Beck Motorsports was a team in the Indy Racing League IndyCar Series owned by Greg Beck. At times in its history the team was partnered with Curb Agajanian Performance Group and 3G Racing owners Stanton Barrett and Steve Sudler.
- 1 IndyCar
- 2 Past drivers
- 3 References
Beck Motorsports first arrived in 1995 to field an entry for Japanese driver Hideshi Matsuda in the Indianapolis 500 and finished 15th. In 1996 with the split in major open-wheel racing, the team sided with the Indy Racing League and fielded a full-time entry for Robbie Buhl who finished 3rd in the series' first race at Walt Disney World Speedway and finished 3rd in points. They also fielded another Indy 500 entry for Matsuda who finished a career-best 8th. Buhl began the 1996 races of the 1996-1997 season but left for the powerhouse Team Menard in 1997, leaving Beck to only field an entry for Dennis Vitolo in the Indy 500. The team suffered from severely underpowered Infiniti engines and had to controversially rely on a guaranteed starting position from the "25 and 8 rule" based on their points from the 1996 season in order to make the race. Vitolo finished 15th. Beck Motorsports did not return for the 1998 season.
They returned for a one-off entry for the 1999 Indianapolis 500, again with Matsuda who qualified and finished 10th. Matsuda returned in 2000 but failed to qualify.
2001 - First partnership with Curb Agajanian
For the 2001 season, the team partnered with Curb Agajanian Performance Group and returned to full-time competition with veteran driver Billy Boat. Boat finished 2nd at Nashville Superspeedway and finished 4th in points.
2004-2009 - Second partnership with Curb Agajanian
In 2004 CURB/Agajanian/Beck Motorsports came into being and P. J. Jones drove their entry in the Indy 500 to a 28th place DNF. In 2005, the team fielded a last-minute Indy 500 entry for rookie Arie Luyendyk, Jr., however the car never handled properly and Luyendyk's best speed was easily bumped by Felipe Giaffone, leaving Luyendyk and the C/A/B team the only entry bumped from the field that year.
The team merged with Team Leader Motorsports to field 2 cars for the 2006 Indianapolis 500. The first team with driver PJ Jones was Beck Motorsports owned by Greg Beck which was founded in 1995. The second team driven by Stephan Gregoire was owned by Kent Baker which was founded in 1988. Both Baker and Beck had many years experience working with their own and various other Indy Car teams. They were joined by Cary Agajanian and Mike Curb of Curb Agajanian Motorsports. The two teams ended their partnership for 2007 with PJ Jones competing for Team Leader Motorsports.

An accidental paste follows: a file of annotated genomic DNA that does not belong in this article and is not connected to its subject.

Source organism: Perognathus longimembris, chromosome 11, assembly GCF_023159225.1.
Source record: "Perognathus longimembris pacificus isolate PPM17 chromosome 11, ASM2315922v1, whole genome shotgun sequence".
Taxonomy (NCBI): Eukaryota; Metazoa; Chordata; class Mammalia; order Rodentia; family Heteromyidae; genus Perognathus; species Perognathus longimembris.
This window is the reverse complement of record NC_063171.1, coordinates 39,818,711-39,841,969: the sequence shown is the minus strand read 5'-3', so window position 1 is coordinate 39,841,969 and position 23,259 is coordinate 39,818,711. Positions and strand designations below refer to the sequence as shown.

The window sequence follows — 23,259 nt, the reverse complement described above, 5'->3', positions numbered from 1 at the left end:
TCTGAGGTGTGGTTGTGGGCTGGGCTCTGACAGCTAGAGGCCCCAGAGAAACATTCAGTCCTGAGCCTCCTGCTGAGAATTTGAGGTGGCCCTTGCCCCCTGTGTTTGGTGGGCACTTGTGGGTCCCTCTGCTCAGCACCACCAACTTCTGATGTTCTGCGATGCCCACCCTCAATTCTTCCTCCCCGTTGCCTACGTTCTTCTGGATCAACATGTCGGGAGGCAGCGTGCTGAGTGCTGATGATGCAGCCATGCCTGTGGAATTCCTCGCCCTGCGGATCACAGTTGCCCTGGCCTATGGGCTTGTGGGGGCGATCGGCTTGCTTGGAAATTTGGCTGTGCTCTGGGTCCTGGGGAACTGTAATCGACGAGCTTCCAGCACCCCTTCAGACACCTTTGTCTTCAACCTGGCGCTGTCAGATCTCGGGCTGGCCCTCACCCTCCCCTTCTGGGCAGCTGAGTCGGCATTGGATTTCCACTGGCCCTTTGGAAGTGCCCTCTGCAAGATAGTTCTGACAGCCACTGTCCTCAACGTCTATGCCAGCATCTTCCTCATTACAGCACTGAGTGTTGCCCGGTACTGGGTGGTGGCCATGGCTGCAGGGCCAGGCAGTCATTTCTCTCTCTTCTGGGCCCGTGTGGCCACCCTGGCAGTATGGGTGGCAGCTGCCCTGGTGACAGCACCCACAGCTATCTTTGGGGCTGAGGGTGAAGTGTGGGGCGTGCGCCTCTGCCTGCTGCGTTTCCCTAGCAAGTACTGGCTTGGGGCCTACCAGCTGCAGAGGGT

The team made a surprise entry into the 2007 XM Satellite Radio Indy 300 at Homestead-Miami Speedway and participated in it, the Kansas Speedway race and the Indy 500. Alex Barron drove in all 3 races and finished 15th in the Indy 500, 1 lap down.
The team made its 2008 debut at Twin Ring Motegi with Roger Yasukawa at the controls. Yasukawa also attempted to qualify the Curb Records car in the Indianapolis 500 as well but was bumped from the field.
In 2009, the team fielded a full-time IndyCar Series entry, beginning the season with NASCAR driver Stanton Barrett behind the wheel. Barrett and sports marketer Steve Sudler both joined as partners of the team and the new name was CURB/Agajanian/3G Racing (3 Guys Racing). Jaques Lazier was brought on to replace Barrett at Texas Motor Speedway after the team went home after a practice crash the previous week at the Milwaukee Mile. Lazier drove the next three oval races and Richard Antinucci was brought in to drive the remaining road and street course races of the schedule. Barrett drove at Twin Ring Motegi, where he had sponsorship, and Lazier drove on all other remaining ovals.
The team did not announce any plans for 2010, but Sudler indicated in an interview that they hoped to find sponsorship to run a full schedule for Antinucci and a part-time schedule for Barrett. The team has so far not appeared at any races in 2010.
CART/IRL IndyCar Series
- Robbie Buhl (1996-1997)
- Hideshi Matsuda (1995-1996, 1998-1999)
- Robby McGehee (2002)
- Shinji Nakano (2003)
- Dennis Vitolo (1997)